Google reports it has fixed its broken Google Apps Sync for Microsoft Outlook plug-in, a messaging and collaboration software module geared to let Microsoft users access their Gmail e-mail, contacts and calendar content through Outlook. The move is a bid to get customers of enterprise applications off of their Exchange servers and stored in Google's cloud computing environment.
Microsoft Windows Desktop Search and Windows Live Hotmail users can rejoice.
The search tool and Webmail client are no longer broken when used with the Google Apps Sync for Microsoft Outlook plug-in,
Google released June 9 to help Microsoft Outlook users access their Google Apps
e-mail, contacts and calendars through Outlook.
intended the tool as a way for longtime Microsoft Outlook users to
continue to access their information via the familiar Outlook interface if
their companies switch to Google Apps. This is a crucial chess move for a
vendor trying to steal chunks of Microsoft
's enterprise collaboration user
Shortly after Google rolled out the product, Microsoft's Outlook programming team found bugs
relating to the plug-in. The tool disabled
Windows Desktop Search, keeping it from indexing and providing search
functionality for Outlook data. The software module also disabled some
functionality in Outlook for users of the Microsoft Office Outlook Connector,
which syncs Windows Live Hotmail with Outlook.
These glitches have been fixed, according to Chris Vander Mey, Google Apps senior product manager,
"The Windows Desktop Search feature now works, so you can choose between
the native Outlook search, which has been available since launch, and Windows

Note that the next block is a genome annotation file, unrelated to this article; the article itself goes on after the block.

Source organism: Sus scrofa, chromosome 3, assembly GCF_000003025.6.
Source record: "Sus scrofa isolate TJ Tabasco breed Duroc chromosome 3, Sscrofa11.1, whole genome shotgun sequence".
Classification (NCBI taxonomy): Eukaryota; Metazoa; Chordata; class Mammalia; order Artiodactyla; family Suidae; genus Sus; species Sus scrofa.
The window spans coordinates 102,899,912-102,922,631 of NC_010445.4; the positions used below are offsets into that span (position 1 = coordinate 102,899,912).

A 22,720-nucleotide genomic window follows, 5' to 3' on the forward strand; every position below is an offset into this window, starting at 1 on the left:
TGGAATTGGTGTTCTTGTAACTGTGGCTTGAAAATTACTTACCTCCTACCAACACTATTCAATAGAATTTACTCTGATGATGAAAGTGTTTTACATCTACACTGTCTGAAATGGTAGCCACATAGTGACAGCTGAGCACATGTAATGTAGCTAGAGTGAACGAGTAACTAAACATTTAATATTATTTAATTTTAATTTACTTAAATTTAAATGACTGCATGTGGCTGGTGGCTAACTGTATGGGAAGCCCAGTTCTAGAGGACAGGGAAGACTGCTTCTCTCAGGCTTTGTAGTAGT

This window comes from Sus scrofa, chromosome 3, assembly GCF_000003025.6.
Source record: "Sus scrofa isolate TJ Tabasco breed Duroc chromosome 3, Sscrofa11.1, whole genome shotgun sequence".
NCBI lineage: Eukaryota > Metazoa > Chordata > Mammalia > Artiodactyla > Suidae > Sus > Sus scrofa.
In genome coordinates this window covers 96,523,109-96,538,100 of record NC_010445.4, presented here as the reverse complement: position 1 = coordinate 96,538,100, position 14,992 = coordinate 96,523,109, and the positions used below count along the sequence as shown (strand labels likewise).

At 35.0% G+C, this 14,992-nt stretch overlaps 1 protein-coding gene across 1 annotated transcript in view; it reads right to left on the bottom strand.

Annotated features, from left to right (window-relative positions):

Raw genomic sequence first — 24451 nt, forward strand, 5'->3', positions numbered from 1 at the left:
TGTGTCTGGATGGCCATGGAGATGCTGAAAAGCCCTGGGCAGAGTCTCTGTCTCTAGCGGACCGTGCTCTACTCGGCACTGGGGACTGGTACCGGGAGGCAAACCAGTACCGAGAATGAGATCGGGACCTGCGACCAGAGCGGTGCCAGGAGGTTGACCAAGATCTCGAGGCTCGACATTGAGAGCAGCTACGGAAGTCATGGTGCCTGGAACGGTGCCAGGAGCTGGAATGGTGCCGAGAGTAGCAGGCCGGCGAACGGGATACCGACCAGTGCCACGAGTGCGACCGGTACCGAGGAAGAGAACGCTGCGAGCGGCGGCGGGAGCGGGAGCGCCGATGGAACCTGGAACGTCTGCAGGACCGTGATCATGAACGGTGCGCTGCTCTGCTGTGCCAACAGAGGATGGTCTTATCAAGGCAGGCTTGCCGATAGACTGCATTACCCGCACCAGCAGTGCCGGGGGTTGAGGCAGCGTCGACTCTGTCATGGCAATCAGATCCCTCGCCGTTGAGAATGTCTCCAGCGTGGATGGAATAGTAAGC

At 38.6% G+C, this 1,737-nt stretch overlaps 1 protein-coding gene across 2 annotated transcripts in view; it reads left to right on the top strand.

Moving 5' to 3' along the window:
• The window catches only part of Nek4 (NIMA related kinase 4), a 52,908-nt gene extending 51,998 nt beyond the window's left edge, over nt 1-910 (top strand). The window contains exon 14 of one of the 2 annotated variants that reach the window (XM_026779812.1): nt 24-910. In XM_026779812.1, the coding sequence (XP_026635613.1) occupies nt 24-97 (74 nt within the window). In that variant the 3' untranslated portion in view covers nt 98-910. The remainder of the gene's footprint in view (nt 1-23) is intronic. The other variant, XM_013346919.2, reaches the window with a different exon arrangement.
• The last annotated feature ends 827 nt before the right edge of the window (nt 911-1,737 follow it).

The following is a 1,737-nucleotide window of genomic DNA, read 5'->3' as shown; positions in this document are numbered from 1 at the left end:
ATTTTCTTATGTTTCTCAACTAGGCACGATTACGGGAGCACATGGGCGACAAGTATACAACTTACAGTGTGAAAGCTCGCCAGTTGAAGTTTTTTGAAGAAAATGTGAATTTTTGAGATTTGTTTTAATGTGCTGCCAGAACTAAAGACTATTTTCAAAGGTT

Desktop Search to find information in Outlook. We've also worked with them to
add support for accessing Windows Live Hotmail via the Microsoft Office Outlook
Mey also said Google had improved the plug-in, which may be downloaded here,
in other ways. He and his team "added an option to let users enable or
disable auto-archive during installation, improved the two-way synchronization
of notes in contacts and improved our installation to make it [clearer] where
data in other Outlook accounts is located."
The programmer also said businesses have come calling about moving from
their Microsoft Exchange environments to Google Apps. To answer some of those
questions, Google has created a special Google Apps resource site
to serve as a hub of information
for businesses thinking of moving from Exchange.
The site comes across as an aggressive marketing tactic, exhorting customers
to "Switch to Google. Save money. Avoid hassles ... Spend a fraction of
what Microsoft Exchange costs. For $50 per user per year, get anti-virus and
spam protection, 25GB e-mail inboxes, calendar, IM, video chat and much more.
Collaboration tools also included."
Google's expeditious fix on the Google Apps Sync for Microsoft Outlook tool
and this resource site underscore how important Google clearly feels it is to
knock Exchange from the top of the e-mail server heap. This is a position
Microsoft has cultivated over time.
In a recent interview with eWEEK, Google Apps Senior Product Manager Rajen Sheth said,
"There are a set of users that have been
using Outlook for 10, 15 years and they don't want to change. That vocal
minority can sink the deployment for everybody. So it's in our best interests
to make all of the users happy."